https://www.youtube.com/watch?v=y4REmZlE7Jg
          https://www.youtube.com/watch?v=0RyBCnowLsI

          Comment


          • #6
            Dear All,

            Thank you for your answers. We perform a lot of tests (I work in a very big company) like humidity tests, lot of tests in thermal chamber, EMC, so everything you can imagine. Until now in our previous projects we used DDR3 interface with max 1066MBit/s and in this case we did not have problems with PCBs without impedance control.

            We have some 3Gbit/sec interfaces but those signal lines were very short and we could never test with the device connected to it to check signal integrity (the other device is from other automotive supplier and we can not get them).
            To asnwer some of your questions:

            We have quite big PCBs: now we have a PCB of: 260mm x 100mm

            Now we use impedance designed PCBs: we design the traces to have a specific impedance but without impedance control nobody guarantees that it is really e.g 85 Ohm +-10%. We measured with TDR and without impedance control the impedance for a 85Ohm trace is somewhere between 70 Ohm and 100 Ohm, you can never know what you get. I have seen big differences between suppliers too.

            We use length matching in every projects (which I support)

            We consider also layer stackups at the beginning of all of our projects

            But in our new projects we moved to LPDDR4 to a datarate of 3,2Gbit/sec, and I have the feeling that we reached the point where we should begin to use impedance controlled PCBs. But it is difficult to convince managers, because it costs money. That's why I asked you to collect some ideas how could I convince our managers. Now the decision is that we wait until we have a big problem and we can we exciting task forces and we can work again on saturdays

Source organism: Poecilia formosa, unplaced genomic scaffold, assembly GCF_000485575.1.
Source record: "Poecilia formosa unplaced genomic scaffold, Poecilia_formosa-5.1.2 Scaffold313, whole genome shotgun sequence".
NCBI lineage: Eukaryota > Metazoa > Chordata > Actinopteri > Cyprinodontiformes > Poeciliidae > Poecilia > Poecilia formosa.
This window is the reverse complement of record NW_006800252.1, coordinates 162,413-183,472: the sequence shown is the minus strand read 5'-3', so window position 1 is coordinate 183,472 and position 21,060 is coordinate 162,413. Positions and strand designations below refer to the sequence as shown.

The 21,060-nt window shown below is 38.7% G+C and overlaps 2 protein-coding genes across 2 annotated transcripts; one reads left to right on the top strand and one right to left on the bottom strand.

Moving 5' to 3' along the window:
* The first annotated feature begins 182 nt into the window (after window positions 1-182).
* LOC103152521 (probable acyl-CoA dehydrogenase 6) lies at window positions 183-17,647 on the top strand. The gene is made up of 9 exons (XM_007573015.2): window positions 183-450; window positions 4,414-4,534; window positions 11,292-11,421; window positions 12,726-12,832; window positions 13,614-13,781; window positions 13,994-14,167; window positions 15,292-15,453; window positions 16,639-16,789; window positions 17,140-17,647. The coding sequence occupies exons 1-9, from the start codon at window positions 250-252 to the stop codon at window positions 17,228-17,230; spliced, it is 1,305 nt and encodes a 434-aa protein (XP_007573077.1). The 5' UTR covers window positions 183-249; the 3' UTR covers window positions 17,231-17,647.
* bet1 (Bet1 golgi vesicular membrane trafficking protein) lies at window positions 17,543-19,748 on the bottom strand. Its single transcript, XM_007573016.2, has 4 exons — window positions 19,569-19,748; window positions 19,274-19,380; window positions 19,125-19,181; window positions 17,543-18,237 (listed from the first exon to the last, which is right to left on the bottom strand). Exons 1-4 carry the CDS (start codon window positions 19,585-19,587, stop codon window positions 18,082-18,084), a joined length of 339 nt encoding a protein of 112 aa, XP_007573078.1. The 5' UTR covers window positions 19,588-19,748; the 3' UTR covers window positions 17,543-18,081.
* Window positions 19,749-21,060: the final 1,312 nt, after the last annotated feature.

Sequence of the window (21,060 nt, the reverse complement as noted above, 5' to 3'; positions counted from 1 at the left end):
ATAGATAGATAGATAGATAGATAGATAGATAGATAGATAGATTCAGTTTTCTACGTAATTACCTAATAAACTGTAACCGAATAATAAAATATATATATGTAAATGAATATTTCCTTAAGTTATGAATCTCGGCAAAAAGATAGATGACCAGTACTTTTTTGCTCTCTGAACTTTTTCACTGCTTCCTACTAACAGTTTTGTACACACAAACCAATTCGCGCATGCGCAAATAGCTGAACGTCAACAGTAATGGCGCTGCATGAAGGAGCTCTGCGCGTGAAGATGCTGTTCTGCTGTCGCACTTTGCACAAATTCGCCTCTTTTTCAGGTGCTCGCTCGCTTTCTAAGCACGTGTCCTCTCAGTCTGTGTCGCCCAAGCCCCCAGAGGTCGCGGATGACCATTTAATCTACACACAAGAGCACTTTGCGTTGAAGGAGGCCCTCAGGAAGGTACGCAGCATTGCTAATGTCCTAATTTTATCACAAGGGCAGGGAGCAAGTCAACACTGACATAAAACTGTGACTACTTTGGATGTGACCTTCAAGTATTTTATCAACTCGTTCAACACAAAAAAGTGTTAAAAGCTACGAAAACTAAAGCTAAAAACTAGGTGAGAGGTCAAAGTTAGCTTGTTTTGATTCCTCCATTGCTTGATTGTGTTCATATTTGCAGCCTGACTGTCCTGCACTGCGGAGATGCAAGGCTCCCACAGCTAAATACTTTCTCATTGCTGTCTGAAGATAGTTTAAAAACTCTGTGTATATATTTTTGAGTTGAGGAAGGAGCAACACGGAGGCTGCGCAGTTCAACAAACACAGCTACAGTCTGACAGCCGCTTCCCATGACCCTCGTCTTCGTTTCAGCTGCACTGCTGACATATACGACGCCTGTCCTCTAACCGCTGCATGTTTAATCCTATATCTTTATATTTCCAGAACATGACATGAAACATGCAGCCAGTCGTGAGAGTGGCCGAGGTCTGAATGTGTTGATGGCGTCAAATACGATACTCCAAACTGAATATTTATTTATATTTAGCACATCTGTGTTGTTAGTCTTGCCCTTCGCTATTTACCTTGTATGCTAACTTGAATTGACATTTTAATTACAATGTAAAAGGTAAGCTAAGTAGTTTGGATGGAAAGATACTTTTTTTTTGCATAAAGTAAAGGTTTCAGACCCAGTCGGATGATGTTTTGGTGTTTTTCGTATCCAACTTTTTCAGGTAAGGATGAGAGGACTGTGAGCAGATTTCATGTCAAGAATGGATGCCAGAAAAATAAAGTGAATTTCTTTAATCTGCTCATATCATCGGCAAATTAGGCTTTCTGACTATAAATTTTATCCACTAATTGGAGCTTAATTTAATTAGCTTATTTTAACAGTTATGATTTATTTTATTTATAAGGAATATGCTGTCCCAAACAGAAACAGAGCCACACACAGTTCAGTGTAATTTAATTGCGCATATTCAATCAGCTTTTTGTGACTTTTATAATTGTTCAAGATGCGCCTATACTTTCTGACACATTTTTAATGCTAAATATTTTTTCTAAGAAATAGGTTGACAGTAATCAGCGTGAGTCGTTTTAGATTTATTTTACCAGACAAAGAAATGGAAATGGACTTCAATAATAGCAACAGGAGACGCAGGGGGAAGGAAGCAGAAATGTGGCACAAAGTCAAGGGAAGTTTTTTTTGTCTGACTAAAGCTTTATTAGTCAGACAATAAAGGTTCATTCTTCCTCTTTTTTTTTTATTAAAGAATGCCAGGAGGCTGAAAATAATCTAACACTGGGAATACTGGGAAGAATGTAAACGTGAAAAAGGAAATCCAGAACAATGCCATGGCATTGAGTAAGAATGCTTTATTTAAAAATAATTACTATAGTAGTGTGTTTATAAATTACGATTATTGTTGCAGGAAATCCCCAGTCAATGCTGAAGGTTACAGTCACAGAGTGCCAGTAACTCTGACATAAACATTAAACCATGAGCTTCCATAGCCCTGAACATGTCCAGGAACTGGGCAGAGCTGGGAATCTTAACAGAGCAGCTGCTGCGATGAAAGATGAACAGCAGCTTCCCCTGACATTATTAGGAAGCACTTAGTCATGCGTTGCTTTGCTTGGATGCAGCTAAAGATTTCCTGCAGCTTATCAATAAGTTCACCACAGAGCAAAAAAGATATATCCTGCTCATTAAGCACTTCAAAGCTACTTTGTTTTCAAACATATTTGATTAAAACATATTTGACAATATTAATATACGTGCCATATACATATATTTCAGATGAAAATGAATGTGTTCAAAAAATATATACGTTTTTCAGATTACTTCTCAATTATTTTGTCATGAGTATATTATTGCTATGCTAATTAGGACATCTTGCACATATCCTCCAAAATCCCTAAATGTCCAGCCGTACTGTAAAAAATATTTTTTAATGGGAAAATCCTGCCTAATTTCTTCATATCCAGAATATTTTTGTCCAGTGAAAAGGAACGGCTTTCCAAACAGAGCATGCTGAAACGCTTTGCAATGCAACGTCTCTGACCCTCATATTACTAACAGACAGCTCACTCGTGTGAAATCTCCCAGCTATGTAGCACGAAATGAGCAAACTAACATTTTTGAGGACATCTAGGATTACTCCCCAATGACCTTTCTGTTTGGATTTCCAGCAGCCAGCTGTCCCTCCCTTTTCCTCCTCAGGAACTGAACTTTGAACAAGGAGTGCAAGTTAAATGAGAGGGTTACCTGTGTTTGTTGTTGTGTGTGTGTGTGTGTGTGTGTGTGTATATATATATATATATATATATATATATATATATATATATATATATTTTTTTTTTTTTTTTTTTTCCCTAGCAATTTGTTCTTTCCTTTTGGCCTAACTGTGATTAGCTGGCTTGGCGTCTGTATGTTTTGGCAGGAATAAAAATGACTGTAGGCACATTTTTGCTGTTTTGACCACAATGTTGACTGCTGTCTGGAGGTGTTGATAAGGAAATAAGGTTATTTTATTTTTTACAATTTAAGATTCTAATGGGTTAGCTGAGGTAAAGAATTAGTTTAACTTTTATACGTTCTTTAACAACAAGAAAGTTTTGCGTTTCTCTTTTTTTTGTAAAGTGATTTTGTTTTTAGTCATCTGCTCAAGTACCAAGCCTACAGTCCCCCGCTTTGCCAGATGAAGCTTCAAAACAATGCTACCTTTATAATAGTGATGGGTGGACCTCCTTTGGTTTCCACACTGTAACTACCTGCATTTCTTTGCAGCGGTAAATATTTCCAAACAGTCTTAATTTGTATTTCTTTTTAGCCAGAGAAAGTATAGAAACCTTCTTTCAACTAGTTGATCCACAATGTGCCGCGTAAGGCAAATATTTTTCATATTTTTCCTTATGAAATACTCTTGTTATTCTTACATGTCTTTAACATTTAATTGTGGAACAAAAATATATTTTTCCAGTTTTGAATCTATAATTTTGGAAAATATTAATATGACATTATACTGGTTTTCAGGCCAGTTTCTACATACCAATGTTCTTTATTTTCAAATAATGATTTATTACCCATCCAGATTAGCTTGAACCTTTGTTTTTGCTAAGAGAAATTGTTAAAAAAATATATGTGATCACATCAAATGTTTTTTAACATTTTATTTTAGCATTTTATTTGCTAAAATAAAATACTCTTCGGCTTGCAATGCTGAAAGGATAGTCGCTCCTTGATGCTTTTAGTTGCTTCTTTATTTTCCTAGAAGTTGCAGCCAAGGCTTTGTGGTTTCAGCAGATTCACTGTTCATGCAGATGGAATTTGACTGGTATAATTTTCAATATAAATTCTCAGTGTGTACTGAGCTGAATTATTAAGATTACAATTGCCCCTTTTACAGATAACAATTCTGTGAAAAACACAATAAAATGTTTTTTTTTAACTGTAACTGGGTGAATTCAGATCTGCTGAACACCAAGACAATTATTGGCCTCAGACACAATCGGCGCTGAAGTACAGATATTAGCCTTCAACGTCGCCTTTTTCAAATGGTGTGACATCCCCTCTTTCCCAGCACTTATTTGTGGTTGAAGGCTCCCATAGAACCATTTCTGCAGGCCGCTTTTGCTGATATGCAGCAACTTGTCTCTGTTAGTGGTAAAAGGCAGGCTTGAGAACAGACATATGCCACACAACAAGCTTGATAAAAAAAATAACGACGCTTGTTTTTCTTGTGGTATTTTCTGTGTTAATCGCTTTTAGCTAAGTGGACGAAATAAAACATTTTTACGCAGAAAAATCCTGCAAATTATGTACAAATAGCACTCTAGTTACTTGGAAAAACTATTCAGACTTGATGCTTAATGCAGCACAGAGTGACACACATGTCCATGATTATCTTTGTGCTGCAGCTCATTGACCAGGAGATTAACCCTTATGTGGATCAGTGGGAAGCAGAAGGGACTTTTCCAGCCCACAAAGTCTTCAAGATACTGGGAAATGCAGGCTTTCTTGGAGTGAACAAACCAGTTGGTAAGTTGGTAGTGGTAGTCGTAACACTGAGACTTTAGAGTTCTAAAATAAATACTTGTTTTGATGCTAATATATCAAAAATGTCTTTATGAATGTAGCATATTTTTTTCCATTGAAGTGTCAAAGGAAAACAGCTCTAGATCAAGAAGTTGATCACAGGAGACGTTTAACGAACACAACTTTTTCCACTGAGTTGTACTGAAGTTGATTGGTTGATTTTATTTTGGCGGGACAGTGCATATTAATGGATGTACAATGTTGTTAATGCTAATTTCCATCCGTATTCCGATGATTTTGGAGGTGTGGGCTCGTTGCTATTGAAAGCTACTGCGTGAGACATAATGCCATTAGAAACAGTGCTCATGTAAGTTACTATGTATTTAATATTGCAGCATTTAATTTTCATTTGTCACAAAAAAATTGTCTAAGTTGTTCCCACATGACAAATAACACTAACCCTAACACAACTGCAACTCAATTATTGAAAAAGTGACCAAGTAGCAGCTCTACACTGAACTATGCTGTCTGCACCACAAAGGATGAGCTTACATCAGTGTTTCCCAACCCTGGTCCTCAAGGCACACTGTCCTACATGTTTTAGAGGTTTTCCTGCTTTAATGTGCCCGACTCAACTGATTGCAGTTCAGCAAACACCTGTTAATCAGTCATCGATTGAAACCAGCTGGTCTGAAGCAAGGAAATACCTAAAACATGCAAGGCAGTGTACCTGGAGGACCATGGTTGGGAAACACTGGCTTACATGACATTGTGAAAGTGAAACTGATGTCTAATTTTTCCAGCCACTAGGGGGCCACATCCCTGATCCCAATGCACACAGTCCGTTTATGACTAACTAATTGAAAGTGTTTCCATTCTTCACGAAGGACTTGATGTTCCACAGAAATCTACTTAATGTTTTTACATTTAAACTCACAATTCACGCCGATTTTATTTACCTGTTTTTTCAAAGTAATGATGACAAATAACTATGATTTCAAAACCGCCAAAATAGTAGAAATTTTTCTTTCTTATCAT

I would go also for impedance controlled PCBs, I fully agree with you. I know Eric Bogatin and Rick Hartley, I have seen many videos from them.

            Thank you again

            Comment


            • #7
              I am not sure how to convince managers - maybe they will listen when something doesn't work.

              Just yesterday I posted a video where I told, that maybe up to 3-5 GHz it is still possible to go away with problems even if PCB layout is not perfect. But above 5-10GHz it really looks like everything is becoming important, not only impedance, but also every single via and track: https://youtu.be/vzqZm2IFn6Y

              We are currently working on LPDDR4 3200 and I am thinking to make some videos about simulating that interface. That could help to understand how sensitive it is. But I am not sure when the video will come out (and if).

              Comment


              • #8
                andras_t You should have signed in for the EMI webinar of Rick Hartley that is busy now. When the clock rate rises, the rise times of the signals drop. With faster rise times the trace length where it does not matter become shorter. In your old design 40mm may have been ok, but with the new design this may have dropped to 15mm (I do not know the details exactly).
                1066 DDR(3) is 533MHz, 3.2GB DDR4 is 1.6GHz or 3x the speed.
                Formula was that if the length is below 1/4 propagation of the rise time, no problem. Above that -> a transmission line.